Author(s): Branner A, Normann RA
Abstract Share this page
Abstract The feasibility of implanting an array of penetrating electrodes into peripheral nerves is studied in acute experiments in the cat sciatic nerve. A novel, silicon-based array of microelectrodes, the Utah Electrode Array, was used, which contains 25 or 100 1-mm long electrodes that project out from a silicon substrate. Electrode arrays of this complexity, when inserted in the peripheral nerve, could cause significant compression of the nerve and block the conduction of action potentials. Using a high velocity insertion technique, the electrode array was implanted into the sciatic nerve. Compound action potentials were evoked by and recorded with cuff electrodes. Compound action potentials recorded 1 h after insertion were only slightly altered from those recorded before insertion. Single units were readily extracted from evoked multiunit neural recordings in response to cutaneous stimulation and limb rotation around joints. Current injections into the nerve through the electrodes evoked muscle twitches with currents in the 10 microA range. Recording and stimulation stability were demonstrated for periods of up to 60 h. We have shown that high density arrays of electrodes can be inserted into the peripheral nerve and can provide a stable recording and stimulating interface to individual peripheral nerve axons. Such an array may be useful in future neuroscience research and potential neuroprosthetic applications.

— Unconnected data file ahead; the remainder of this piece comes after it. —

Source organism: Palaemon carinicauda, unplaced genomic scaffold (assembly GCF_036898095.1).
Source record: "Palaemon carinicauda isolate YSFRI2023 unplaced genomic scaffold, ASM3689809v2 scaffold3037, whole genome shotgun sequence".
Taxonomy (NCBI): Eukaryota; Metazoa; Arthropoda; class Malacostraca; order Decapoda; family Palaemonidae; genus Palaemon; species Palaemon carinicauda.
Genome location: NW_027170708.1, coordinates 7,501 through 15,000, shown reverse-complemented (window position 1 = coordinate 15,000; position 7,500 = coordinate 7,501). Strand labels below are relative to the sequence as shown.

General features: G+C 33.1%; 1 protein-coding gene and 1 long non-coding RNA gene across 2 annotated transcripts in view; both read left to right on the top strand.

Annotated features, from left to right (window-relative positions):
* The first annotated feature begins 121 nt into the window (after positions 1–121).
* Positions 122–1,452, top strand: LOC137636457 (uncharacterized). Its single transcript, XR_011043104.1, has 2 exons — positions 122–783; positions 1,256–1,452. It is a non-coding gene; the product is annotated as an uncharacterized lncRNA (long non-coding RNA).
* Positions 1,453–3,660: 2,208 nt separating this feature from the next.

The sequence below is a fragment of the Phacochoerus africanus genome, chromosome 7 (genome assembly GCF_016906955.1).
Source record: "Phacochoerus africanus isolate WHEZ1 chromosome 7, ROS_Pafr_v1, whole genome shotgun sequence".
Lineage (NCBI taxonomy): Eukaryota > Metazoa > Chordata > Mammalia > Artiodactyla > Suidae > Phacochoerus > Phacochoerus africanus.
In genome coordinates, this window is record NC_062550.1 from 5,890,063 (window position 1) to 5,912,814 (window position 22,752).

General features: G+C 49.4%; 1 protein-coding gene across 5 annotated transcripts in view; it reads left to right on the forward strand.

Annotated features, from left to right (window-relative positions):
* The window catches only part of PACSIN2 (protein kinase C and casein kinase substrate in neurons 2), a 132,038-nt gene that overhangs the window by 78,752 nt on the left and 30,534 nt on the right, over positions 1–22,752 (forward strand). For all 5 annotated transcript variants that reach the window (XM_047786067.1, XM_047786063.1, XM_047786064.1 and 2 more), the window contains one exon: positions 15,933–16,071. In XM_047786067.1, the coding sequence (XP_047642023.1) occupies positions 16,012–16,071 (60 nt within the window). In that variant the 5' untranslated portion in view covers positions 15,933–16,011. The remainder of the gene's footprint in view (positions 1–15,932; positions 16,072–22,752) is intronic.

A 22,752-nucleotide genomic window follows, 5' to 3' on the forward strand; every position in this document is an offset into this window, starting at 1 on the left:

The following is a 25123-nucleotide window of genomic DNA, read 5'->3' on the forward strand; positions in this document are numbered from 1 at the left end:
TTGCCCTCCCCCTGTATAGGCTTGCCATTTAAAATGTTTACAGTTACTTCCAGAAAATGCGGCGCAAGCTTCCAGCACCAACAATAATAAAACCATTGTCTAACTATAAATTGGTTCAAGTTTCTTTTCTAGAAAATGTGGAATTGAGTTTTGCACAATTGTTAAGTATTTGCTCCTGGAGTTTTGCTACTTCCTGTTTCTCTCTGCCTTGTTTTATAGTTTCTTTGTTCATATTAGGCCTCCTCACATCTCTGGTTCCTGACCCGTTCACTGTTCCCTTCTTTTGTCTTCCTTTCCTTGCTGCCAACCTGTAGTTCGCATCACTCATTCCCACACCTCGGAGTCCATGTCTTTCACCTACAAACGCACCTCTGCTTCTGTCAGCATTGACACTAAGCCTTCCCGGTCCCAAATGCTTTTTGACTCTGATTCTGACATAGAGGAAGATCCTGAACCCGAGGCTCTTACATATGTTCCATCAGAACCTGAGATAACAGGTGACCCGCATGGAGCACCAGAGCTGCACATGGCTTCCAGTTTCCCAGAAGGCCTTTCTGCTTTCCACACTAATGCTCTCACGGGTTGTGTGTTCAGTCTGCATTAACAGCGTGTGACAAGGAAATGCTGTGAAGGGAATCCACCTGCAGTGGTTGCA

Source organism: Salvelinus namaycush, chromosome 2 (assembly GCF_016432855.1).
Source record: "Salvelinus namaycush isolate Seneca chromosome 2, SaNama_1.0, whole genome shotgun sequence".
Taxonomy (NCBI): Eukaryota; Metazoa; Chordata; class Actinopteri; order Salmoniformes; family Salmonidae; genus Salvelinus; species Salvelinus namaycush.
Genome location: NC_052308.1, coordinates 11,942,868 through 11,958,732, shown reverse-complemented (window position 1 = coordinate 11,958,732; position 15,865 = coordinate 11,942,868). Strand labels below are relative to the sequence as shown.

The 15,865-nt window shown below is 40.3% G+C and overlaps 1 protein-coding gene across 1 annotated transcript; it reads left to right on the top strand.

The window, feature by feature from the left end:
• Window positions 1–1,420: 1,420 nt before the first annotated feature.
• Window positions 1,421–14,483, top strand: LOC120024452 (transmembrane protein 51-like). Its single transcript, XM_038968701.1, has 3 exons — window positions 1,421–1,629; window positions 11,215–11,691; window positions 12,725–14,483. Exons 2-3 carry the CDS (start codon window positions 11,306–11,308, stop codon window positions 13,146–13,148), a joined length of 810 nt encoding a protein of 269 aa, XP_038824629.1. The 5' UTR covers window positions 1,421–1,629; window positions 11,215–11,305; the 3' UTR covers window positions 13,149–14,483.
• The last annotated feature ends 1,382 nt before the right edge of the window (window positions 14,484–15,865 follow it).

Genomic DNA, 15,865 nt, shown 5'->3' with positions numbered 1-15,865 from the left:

This article was published in Brain Res Bull
and referenced in International Journal of Physical Medicine & Rehabilitation